However, Webster’s example charts, few though they may be, are well-written and from a personal standpoint.  The author’s examples read almost like journal entries, complete with setting, context, and decent analyses of the charts and for whom they were cast.  Although I think his presentation of geomantic technique reduces some of the most important techniques in favor of offering lookup tables, at least he covers the basics, including things like calculating the Part of Fortune and aspects (which, in my own practice, I barely use in favor of things like perfection and elemental analysis).  I think his presentation of geomantic technique is a little too simplistic, his use of astrological chart interpretation to use the planets and signs based on the figures found in the houses is redundant, and his overall presentation of divinatory meanings to the figures is fairly fluffy and focuses on the positive at the expense of the more difficult.  After his presentation of the basics, Webster offers six more chapters focusing on a different style of geomancy:

  1. Gerard of Cremona’s astrological geomancy, where one throws a dumbed-down astrological horary chart based on geomantic figures, along with his zodiacal attributions to the geomantic figures.  This is more about using geomantic technique to draw up a horary chart without the degrees.  This isn’t a method of geomancy I’m particularly fond of, since it’s really just a kind of makeshift astrology, though I do use Gerard of Cremona’s zodiacal attributions in my own work.
  2. Cornelius Agrippa’s attribution of zodiac signs to the figures and his house allotment technique.  There isn’t a lot of information to really be said here, and I’m unsure why this was its own chapter with as many words as Webster uses.
  3. The Golden Dawn’s use of the planetary spirits (Chashmodai, Sorath, etc.) in ritual divination, house allotment technique, and another set of lookup tables, along with Crowley’s assignment of different query topics to the seven planets.  Again, not a lot of information really to be said here, since he already mentioned the Golden Dawn’s use and incorporation of geomancy into their work at the beginning, and the lookup table is taken right from the Golden Dawn’s text on geomancy and is entirely redundant, seeing how Webster provided his own earlier in the book.  Also, even though he introduces the planetary spirits and tells the reader to use their sigils in rituals, he doesn’t show them or instruct the reader where or how to find them!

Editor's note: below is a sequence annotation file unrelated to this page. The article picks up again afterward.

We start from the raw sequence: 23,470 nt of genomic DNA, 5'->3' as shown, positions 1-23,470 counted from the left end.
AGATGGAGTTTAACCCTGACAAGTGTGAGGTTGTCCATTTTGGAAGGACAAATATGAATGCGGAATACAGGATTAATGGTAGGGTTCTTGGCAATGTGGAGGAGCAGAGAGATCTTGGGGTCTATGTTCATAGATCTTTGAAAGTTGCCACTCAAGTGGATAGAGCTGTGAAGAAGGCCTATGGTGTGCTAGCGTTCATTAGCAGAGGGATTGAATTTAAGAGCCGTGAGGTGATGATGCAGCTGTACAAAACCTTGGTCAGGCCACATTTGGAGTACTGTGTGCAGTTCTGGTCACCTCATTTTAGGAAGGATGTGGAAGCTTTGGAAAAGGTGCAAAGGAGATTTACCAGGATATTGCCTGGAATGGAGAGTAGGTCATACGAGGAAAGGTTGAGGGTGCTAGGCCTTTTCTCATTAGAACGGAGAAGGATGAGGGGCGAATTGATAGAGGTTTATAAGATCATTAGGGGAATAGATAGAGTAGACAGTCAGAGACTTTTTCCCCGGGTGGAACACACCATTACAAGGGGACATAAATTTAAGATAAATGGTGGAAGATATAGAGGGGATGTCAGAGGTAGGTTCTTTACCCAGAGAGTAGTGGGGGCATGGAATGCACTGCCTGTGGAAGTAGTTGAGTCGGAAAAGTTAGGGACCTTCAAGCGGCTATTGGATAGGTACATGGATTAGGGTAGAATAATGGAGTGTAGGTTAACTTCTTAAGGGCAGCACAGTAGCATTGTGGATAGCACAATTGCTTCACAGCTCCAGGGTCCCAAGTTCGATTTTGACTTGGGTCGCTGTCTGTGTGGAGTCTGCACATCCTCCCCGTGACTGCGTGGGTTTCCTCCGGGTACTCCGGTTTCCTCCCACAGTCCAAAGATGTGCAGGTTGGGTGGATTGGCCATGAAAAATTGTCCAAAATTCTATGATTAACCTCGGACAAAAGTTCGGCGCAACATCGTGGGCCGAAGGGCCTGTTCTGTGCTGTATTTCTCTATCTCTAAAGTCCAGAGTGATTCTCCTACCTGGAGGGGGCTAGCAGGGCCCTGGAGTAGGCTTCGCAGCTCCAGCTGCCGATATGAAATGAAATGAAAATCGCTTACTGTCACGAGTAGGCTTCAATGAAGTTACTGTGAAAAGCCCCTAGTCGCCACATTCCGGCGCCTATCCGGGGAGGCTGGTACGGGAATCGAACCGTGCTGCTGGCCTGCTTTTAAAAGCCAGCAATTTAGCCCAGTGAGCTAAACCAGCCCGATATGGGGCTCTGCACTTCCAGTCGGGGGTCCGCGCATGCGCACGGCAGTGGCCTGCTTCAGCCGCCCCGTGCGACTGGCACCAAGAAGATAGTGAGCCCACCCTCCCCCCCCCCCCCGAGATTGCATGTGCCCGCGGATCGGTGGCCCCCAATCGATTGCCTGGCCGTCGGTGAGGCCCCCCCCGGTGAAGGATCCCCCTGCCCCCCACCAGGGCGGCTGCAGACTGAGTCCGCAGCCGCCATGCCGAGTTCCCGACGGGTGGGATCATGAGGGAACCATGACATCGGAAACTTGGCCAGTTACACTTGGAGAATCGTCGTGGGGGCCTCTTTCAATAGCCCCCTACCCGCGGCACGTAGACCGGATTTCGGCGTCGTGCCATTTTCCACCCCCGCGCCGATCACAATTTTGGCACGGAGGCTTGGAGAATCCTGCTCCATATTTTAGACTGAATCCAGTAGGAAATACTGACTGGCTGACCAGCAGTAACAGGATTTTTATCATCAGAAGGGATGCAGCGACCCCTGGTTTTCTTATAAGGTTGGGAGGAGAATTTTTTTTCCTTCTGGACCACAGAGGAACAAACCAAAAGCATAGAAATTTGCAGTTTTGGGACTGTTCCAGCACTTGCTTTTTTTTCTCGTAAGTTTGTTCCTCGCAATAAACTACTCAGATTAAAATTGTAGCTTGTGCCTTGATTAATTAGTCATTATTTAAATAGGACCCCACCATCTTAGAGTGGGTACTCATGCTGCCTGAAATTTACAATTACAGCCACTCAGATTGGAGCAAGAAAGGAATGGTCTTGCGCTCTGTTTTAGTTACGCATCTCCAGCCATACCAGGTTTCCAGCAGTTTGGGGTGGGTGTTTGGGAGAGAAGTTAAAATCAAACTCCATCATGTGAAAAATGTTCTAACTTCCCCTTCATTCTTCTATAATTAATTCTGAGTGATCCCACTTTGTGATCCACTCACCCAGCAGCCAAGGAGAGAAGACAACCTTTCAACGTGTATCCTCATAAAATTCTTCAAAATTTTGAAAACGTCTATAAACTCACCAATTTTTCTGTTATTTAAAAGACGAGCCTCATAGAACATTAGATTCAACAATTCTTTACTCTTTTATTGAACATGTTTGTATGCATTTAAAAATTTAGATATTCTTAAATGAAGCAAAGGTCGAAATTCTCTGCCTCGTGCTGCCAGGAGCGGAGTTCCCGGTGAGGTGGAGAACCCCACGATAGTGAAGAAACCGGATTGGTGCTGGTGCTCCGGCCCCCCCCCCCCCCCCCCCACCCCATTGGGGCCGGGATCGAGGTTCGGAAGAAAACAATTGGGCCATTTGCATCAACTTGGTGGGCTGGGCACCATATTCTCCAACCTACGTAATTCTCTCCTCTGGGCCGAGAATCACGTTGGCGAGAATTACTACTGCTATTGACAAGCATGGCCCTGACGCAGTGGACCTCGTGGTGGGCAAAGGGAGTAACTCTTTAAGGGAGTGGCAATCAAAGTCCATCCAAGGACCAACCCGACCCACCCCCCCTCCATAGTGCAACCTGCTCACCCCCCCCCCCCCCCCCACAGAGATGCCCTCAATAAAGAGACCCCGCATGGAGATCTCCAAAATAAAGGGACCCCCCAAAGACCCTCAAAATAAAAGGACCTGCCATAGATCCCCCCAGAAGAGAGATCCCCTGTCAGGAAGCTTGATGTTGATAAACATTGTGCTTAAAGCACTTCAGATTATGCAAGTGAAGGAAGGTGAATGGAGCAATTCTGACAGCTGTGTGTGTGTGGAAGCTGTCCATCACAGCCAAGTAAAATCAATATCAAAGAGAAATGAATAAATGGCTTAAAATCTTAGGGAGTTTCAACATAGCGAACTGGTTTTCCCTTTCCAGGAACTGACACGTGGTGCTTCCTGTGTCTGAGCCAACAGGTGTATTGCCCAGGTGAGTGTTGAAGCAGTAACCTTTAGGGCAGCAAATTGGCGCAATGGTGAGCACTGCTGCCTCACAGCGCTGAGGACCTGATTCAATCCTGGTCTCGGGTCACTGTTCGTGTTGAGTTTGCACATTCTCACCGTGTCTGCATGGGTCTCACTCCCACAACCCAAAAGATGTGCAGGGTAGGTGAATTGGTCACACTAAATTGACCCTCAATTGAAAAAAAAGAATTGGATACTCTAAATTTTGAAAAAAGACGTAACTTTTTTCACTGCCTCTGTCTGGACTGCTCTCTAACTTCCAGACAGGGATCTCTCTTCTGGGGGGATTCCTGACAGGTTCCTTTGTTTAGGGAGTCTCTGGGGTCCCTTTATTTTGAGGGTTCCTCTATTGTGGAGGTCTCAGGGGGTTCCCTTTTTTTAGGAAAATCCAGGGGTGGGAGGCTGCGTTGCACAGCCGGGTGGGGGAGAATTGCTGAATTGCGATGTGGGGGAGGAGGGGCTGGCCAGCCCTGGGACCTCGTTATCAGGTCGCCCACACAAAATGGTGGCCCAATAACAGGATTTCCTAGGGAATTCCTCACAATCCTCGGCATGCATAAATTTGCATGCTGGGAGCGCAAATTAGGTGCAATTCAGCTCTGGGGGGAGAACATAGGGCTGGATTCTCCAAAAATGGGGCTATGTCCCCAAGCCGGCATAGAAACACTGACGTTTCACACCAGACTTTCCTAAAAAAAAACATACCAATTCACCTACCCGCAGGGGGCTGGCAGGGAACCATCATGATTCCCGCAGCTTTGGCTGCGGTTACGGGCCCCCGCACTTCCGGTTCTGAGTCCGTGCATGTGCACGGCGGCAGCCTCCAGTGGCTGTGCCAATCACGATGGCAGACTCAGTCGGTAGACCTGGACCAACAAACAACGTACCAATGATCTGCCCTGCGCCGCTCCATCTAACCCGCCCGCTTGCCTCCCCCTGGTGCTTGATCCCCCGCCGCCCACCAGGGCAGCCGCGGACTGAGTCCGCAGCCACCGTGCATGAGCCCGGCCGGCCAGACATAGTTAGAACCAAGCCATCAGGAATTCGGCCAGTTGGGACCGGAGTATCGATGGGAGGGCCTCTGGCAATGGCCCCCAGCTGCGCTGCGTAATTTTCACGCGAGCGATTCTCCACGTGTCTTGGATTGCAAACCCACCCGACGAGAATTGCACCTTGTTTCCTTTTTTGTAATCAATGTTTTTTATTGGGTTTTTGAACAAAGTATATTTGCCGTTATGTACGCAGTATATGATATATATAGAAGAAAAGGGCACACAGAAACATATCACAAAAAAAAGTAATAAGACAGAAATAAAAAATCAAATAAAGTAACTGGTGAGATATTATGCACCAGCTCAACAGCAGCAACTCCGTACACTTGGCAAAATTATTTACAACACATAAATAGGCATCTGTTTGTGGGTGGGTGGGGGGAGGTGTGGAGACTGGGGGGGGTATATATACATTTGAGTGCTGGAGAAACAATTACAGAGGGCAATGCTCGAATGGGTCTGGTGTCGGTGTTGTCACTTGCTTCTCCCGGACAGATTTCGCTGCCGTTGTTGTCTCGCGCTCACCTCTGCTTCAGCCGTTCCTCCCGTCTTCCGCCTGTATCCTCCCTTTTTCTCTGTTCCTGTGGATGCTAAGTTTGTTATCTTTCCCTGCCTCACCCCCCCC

4. What Webster styles “Arthurian divination”, a kind of modern druid-ish (emphasis on the ish) system that uses nine geomantic figures arrayed out in a quartered circle.  This is probably the only innovative thing in the book, though certainly not geomantic in origin and only seems to use geomantic figures in a style of divination that could just as easily use runes, Tarot cards, or whatever.  Though he ascribes the technique to Merlin or Arthurian-derived traditions of magic, this really doesn’t seem to fit the rest of the book except to show how geomantic figures can be employed in non-geomantic occult crafts.  The technique itself is not tied to geomancy, but it’s definitely one to learn and keep in the back of one’s mind for use with other sets of symbols.
  5. What Webster calls “horary geomancy”, which isn’t anything more than a forecast-style of reading for a given timeframe without a specific query.  This did not need its own chapter, and is only 2.5 pages of text and one diagram.  Though forecasts are useful to know how to do, his placing of this here didn’t make sense to me.  The name itself is confusing, since it implied to me something more along the lines of Pestka’s and Schwei’s method of incorporating a horary astrological chart with a geomantic chart for the same time.
  6. Napoleon’s “Book of Fate”, or more accurately, a brief description of what the Book of Fate was and how it enabled geomancy to become a parlor game.  No technique is presented here, just a bit of historical trivia on geomancy and a list of the questions the Book of Fate had a lookup table for (but not the figures or answers for the questions).  I don’t see why this was included or even brought up past the historical references at the start of the book; at least the foregoing chapters had something new to learn.  The Book of Fate was interesting in that it uses geomantic figures with five lines instead of four, giving the system 32 symbols instead of the standard 16, though doesn’t expand the system enough to really make use of them in a proper geomantic-style reading, selecting only one figure.